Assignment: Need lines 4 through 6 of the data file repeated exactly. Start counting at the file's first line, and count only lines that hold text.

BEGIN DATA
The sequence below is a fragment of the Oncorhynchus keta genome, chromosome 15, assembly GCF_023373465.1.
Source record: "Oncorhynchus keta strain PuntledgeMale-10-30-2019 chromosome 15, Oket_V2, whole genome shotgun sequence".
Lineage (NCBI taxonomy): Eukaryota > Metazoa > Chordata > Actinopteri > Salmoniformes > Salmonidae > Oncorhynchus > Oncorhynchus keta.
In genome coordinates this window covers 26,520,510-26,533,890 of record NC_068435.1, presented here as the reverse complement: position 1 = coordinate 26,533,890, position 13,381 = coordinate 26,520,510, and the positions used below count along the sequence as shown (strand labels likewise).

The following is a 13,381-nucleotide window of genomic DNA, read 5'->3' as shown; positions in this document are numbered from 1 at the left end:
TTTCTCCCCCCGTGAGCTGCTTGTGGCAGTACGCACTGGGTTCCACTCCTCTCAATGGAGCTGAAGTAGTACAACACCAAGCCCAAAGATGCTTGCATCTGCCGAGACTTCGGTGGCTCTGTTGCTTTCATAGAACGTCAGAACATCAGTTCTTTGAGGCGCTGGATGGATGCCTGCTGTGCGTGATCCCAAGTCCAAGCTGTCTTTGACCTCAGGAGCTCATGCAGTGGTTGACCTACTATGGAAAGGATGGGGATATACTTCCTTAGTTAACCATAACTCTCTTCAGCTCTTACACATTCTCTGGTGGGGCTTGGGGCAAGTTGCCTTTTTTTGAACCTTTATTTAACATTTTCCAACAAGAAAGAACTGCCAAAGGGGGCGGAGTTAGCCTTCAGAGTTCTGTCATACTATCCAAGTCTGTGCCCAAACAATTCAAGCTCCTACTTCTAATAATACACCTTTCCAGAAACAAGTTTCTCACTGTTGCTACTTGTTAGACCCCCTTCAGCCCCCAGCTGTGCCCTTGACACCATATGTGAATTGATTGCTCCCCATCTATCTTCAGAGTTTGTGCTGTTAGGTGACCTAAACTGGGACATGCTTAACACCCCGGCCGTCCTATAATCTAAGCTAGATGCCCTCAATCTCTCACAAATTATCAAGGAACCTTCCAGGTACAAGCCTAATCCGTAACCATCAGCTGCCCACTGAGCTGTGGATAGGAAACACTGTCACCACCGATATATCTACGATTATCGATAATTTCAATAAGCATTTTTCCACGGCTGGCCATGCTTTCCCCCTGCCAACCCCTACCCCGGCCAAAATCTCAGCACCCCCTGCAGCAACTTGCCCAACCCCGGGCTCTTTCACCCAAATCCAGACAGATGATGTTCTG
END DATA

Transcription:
In genome coordinates this window covers 26,520,510-26,533,890 of record NC_068435.1, presented here as the reverse complement: position 1 = coordinate 26,533,890, position 13,381 = coordinate 26,520,510, and the positions used below count along the sequence as shown (strand labels likewise).

The following is a 13,381-nucleotide window of genomic DNA, read 5'->3' as shown; positions in this document are numbered from 1 at the left end:
TTTCTCCCCCCGTGAGCTGCTTGTGGCAGTACGCACTGGGTTCCACTCCTCTCAATGGAGCTGAAGTAGTACAACACCAAGCCCAAAGATGCTTGCATCTGCCGAGACTTCGGTGGCTCTGTTGCTTTCATAGAACGTCAGAACATCAGTTCTTTGAGGCGCTGGATGGATGCCTGCTGTGCGTGATCCCAAGTCCAAGCTGTCTTTGACCTCAGGAGCTCATGCAGTGGTTGACCTACTATGGAAAGGATGGGGATATACTTCCTTAGTTAACCATAACTCTCTTCAGCTCTTACACATTCTCTGGTGGGGCTTGGGGCAAGTTGCCTTTTTTTGAACCTTTATTTAACATTTTCCAACAAGAAAGAACTGCCAAAGGGGGCGGAGTTAGCCTTCAGAGTTCTGTCATACTATCCAAGTCTGTGCCCAAACAATTCAAGCTCCTACTTCTAATAATACACCTTTCCAGAAACAAGTTTCTCACTGTTGCTACTTGTTAGACCCCCTTCAGCCCCCAGCTGTGCCCTTGACACCATATGTGAATTGATTGCTCCCCATCTATCTTCAGAGTTTGTGCTGTTAGGTGACCTAAACTGGGACATGCTTAACACCCCGGCCGTCCTATAATCTAAGCTAGATGCCCTCAATCTCTCACAAATTATCAAGGAACCTTCCAGGTACAAGCCTAATCCGTAACCATCAGCTGCCCACTGAGCTGTGGATAGGAAACACTGTCACCACCGATATATCTACGATTATCGATAATTTCAATAAGCATTTTTCCACGGCTGGCCATGCTTTCCCCCTGCCAACCCCTACCCCGGCCAAAATCTCAGCACCCCCTGCAGCAACTTGCCCAACCCCGGGCTCTTTCACCCAAATCCAGACAGATGATGTTCTG